Deferred Action: Considering What Is Lost

14 Pages Posted: 29 Jan 2016

See all articles by Elizabeth Keyes

Elizabeth Keyes

University of Baltimore - School of Law

Date Written: January 22, 2016

Abstract

This Essay focuses on the cost that comes from the loss of a different kind of discretion in immigration law, where residual discretionary authority can act as a corrective measure at the edges of rules. Such discretion at the law's margins constitutes a vital means to correct the errors that inevitably happen when even the best rules do an imperfect job of capturing the world's complexity. The essay explores who is left in the limbo between DACA and DAPA on the one side, and carefully defined enforcement priorities on the other. This essay also points to the troubling trend that even where discretion remains in these programs and priorities, the discretion exists only to limit the relief available to immigrants: the enforcement box may, as a matter of discretion, expand, but the benefit box may, as a matter of discretion, shrink. The Essay concludes that advocates and scholars can and should celebrate what these programs do accomplish, but we must ultimately demand something much better than the deal we are getting: immigration reform and the restoration of some degree of discretion at the points in the law where well-defined rules meet the individuals who show those rules' limitations.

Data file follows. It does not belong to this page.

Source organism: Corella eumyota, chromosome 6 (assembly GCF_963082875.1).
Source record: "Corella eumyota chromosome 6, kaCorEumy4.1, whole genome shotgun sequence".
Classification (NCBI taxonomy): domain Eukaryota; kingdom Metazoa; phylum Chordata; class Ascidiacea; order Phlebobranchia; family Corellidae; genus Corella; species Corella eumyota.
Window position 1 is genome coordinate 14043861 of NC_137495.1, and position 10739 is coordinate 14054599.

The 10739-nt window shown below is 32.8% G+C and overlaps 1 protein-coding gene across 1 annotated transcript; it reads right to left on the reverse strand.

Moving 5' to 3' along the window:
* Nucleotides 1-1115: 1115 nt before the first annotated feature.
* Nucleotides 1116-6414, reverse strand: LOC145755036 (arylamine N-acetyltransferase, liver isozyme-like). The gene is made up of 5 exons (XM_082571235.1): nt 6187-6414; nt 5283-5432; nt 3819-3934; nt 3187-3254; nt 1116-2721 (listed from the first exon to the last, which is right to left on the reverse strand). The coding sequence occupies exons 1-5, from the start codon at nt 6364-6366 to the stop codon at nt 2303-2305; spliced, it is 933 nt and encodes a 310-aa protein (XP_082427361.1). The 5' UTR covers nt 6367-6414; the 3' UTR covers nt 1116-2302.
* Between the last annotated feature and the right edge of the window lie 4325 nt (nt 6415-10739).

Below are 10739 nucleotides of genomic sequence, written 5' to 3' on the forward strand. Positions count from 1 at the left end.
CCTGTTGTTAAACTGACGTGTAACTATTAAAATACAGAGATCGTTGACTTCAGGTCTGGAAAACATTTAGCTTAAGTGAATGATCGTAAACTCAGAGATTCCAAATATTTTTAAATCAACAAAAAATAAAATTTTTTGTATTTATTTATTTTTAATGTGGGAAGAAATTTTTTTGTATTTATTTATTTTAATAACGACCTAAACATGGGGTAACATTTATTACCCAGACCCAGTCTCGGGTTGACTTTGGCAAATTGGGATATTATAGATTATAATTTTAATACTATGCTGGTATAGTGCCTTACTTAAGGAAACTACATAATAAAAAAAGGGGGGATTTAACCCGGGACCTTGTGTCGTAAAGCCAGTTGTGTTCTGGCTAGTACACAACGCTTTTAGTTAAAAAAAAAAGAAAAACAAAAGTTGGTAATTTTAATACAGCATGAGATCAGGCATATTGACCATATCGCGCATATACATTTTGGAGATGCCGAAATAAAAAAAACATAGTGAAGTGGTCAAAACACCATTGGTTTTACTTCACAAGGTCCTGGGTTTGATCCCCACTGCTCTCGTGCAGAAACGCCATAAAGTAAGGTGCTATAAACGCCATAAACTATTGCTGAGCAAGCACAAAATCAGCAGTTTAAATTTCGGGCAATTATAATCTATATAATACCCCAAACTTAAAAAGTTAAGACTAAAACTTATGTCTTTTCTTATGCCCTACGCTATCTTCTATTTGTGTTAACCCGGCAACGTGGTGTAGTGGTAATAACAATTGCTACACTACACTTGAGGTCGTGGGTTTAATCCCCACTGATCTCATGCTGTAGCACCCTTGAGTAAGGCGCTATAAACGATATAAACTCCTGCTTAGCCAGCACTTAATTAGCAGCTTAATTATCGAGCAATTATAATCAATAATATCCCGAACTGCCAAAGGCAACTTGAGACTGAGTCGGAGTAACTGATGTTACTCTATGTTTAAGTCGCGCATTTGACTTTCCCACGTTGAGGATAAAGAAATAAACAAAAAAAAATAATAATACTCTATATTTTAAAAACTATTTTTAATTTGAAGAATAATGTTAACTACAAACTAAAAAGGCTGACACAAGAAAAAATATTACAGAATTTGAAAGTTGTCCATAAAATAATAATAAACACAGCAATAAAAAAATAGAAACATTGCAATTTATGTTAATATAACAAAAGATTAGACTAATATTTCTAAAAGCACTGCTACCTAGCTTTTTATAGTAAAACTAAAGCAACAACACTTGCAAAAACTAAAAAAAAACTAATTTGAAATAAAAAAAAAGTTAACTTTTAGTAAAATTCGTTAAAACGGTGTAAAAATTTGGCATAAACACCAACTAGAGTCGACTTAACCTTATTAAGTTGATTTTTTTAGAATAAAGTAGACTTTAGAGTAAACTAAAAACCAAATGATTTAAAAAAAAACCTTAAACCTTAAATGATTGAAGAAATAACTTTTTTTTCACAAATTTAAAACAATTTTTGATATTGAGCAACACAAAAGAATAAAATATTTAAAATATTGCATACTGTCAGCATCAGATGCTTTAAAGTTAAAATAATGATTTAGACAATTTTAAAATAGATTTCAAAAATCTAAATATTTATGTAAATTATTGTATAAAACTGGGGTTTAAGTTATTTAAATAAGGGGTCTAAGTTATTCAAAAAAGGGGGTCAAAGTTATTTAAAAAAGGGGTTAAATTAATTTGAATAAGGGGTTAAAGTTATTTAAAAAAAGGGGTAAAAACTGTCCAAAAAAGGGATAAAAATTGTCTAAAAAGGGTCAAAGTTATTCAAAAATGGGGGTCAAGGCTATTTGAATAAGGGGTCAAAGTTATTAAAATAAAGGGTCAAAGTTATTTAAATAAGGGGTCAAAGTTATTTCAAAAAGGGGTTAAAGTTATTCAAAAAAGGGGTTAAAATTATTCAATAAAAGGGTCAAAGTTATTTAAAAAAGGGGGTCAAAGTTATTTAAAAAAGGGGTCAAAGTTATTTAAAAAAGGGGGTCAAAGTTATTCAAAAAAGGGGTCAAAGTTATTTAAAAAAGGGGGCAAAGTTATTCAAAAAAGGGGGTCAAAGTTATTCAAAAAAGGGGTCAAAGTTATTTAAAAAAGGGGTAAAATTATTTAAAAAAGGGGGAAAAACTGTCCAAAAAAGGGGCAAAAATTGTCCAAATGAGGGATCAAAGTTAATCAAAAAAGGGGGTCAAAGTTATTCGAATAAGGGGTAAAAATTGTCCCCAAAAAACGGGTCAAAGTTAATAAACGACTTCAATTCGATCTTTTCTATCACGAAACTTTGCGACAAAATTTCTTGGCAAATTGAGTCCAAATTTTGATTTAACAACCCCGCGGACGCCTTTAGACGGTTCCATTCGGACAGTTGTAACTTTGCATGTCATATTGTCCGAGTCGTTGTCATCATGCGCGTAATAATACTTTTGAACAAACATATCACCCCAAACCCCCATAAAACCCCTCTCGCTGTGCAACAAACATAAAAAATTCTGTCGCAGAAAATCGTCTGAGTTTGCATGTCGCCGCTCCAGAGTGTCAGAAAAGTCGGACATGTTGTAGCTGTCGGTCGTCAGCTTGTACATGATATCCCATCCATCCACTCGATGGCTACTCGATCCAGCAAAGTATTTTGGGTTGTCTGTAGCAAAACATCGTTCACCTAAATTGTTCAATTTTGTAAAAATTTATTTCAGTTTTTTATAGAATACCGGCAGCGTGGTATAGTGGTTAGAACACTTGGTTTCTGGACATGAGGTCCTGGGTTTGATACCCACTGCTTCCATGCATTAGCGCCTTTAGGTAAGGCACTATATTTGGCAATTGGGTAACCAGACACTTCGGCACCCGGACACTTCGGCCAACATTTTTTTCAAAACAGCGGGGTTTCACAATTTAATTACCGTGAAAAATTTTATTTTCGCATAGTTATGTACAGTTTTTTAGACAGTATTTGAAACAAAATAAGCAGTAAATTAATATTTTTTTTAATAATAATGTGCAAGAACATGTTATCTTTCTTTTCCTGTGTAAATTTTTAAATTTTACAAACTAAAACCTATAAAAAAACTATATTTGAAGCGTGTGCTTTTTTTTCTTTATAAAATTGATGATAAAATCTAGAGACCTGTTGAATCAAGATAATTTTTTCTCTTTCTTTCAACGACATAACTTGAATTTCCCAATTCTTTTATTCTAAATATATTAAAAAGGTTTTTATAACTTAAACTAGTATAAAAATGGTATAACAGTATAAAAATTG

Keywords: Immigration, Policy, Discretion

Suggested Citation

Keyes, Elizabeth, Deferred Action: Considering What Is Lost (January 22, 2016). Washburn Law Journal, Forthcoming. Available at SSRN: https://ssrn.com/abstract=2724585

Elizabeth Keyes (Contact Author)

University of Baltimore - School of Law ( email )

1420 N. Charles Street
Baltimore, MD 21218
United States

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